by Barbara Latta @barbaralatta
Last Friday, December 8, began the Festival of Lights called Hanukkah.
What can this special celebration mean to those who are not Jewish?
The observance of Hanukkah commemorates the victory the
Maccabees won when the Roman ruler Antiochus Epiphanes overran Jerusalem and
violated the temple.
Jews were forbidden to make sacrifices or worship God in any
Antiochus sacrificed pigs on the temple’s altar.
Can you imagine the despair the people of Israel felt seeing
these heathen practices unfold in their precious place of worship?
The courage of the Maccabees to confront a massive army
of superior strength shows us how God is the Lord of the impossible.
They were able to defeat and expel the Romans despite their
Isn’t this how God works? He confounds the ways of the
world and uses weaker vessels to create a mighty victory. He does this to show it’s
His power and not man’s efforts.
But God has chosen the foolish things of the world to put to shame
the wise, and God has chosen the weak things of the world to put to shame the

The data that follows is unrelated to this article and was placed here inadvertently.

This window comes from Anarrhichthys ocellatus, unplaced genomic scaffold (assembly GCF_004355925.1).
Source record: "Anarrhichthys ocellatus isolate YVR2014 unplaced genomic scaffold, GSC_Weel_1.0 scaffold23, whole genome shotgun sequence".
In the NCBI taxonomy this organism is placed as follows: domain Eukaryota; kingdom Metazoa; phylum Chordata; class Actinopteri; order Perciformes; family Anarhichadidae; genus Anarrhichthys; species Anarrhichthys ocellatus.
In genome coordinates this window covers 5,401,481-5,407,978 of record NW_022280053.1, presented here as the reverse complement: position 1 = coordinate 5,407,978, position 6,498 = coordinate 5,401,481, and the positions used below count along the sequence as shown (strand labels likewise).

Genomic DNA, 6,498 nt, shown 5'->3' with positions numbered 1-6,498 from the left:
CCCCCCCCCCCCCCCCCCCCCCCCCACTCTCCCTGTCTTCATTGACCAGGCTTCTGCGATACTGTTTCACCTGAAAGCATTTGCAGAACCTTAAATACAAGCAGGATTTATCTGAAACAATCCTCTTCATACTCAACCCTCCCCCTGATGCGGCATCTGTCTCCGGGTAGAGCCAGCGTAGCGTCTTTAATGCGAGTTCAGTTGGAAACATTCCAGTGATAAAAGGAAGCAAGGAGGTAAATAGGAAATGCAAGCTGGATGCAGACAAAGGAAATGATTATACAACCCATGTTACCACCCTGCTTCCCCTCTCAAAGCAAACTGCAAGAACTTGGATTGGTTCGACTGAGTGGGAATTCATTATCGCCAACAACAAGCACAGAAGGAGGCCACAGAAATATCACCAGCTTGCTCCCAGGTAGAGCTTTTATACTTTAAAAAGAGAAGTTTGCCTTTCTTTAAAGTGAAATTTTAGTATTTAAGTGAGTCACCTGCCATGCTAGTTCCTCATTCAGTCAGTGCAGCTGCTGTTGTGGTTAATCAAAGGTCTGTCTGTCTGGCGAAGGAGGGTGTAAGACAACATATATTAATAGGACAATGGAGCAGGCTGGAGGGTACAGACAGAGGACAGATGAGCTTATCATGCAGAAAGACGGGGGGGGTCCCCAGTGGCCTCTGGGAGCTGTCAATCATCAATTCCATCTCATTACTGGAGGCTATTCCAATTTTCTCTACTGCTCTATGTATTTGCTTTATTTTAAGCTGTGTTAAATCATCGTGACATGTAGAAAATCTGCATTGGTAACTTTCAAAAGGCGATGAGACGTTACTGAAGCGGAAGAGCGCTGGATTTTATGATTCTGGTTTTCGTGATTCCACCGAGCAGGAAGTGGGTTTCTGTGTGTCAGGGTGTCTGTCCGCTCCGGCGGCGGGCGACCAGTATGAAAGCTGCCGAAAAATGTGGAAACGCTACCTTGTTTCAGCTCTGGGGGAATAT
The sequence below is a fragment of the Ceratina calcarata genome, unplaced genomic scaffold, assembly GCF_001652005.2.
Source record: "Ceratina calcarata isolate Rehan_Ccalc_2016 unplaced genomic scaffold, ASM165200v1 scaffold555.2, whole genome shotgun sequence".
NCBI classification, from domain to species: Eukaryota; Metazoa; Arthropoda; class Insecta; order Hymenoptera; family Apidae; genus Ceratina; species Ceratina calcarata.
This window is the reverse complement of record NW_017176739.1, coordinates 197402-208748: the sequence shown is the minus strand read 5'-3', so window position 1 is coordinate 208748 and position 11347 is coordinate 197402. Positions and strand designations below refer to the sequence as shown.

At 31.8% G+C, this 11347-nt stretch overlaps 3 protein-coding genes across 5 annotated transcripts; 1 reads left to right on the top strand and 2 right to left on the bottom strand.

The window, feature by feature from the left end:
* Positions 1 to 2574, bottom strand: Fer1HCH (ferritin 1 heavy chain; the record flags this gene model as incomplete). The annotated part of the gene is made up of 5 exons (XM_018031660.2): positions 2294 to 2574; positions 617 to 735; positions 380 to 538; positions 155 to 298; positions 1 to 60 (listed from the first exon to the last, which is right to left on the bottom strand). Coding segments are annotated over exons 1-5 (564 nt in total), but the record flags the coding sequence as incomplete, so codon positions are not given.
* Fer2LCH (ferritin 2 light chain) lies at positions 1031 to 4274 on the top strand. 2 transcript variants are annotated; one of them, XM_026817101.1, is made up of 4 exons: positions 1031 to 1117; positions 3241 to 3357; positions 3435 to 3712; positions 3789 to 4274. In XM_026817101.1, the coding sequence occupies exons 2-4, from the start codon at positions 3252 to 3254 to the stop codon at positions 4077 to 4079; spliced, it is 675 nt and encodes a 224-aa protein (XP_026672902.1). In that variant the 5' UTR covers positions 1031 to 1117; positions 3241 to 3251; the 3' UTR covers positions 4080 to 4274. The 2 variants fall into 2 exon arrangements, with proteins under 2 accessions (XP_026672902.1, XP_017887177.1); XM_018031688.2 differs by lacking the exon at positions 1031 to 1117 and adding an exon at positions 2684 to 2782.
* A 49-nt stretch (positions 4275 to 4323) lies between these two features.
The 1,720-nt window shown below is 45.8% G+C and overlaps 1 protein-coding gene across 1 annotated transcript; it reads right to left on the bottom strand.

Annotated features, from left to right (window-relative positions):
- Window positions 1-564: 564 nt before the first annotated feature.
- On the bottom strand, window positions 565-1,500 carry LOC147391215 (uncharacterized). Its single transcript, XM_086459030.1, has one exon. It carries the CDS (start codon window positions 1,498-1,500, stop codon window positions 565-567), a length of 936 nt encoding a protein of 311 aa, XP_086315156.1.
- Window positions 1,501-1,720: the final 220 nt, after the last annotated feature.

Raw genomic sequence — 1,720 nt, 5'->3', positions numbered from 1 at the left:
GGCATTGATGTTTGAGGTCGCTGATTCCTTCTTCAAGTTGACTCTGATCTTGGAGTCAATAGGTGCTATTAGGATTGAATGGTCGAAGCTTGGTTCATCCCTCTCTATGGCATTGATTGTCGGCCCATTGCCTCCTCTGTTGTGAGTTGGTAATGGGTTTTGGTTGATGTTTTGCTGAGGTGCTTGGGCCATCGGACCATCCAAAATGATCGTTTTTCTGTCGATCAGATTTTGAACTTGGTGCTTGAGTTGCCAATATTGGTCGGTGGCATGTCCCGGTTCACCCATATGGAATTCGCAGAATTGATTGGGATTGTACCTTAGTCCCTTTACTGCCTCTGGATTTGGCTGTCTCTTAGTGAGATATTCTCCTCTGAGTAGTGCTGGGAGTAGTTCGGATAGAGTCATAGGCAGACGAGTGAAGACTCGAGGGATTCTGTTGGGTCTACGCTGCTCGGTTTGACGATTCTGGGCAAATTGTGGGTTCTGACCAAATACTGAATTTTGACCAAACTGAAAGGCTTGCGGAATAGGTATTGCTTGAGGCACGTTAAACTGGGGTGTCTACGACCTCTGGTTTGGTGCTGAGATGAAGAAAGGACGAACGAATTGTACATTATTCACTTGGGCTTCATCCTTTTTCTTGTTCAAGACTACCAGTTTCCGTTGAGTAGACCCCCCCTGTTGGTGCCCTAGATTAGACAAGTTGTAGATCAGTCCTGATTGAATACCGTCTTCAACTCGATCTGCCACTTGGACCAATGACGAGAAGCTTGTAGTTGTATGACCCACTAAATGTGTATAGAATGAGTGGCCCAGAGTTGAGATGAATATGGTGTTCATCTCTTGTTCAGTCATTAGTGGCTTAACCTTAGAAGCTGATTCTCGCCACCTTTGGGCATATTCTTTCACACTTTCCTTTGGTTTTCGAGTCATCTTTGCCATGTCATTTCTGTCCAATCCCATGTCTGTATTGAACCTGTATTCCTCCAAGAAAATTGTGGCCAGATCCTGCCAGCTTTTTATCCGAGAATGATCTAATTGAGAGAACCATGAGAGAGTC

things which are mighty. (1 Corinthians 1:27 NKJV)
After the Maccabees had control of the temple again, they
needed to purify the area. Lighting the Menorah for eight days was part of this
process. But to their dismay the amount of oil available was only enough for
Enter God’s miraculous provision again. Behold, the
Menorah burned for eight days anyway.
Just like Jesus multiplying the loaves and fish, the flame
burned throughout those days of purification.
Rabbi Jason Sobel calls this a time of “fighting and
lighting.” They fought, won, and the lights reflected the victory.
The same God of the impossible shines His light today. The
Holy Spirit fills us with the Light of the world. The devil can’t extinguish
Hanukkah can mean as much to us as Christian believers as
this celebration does for the Jewish people.
The brave Maccabees can inspire us to stand in the face of
evil and not give up. It would have been easy for them to think their efforts
would do no good. But the didn’t do that. They stood against the enemy and the
adversity, and with God’s help, they won.
With so much evil in the world today sometimes we can
think it does no good to pray or believe. But we must remember God works in the
spirit and we can’t always see what He is doing. He tells us to not to grow
weary in doing good (Galatians 6:9–10). Those who endure to the end will be
The best gift we can give to ourselves is to stay strong and
not give up.
As you see the lights of Christmas this year, may the
remembrance of God’s miraculous provision and victory reflect in your heart.
Joy to the world, the Lord has come! Happy Hanukkah and Merry Christmas!
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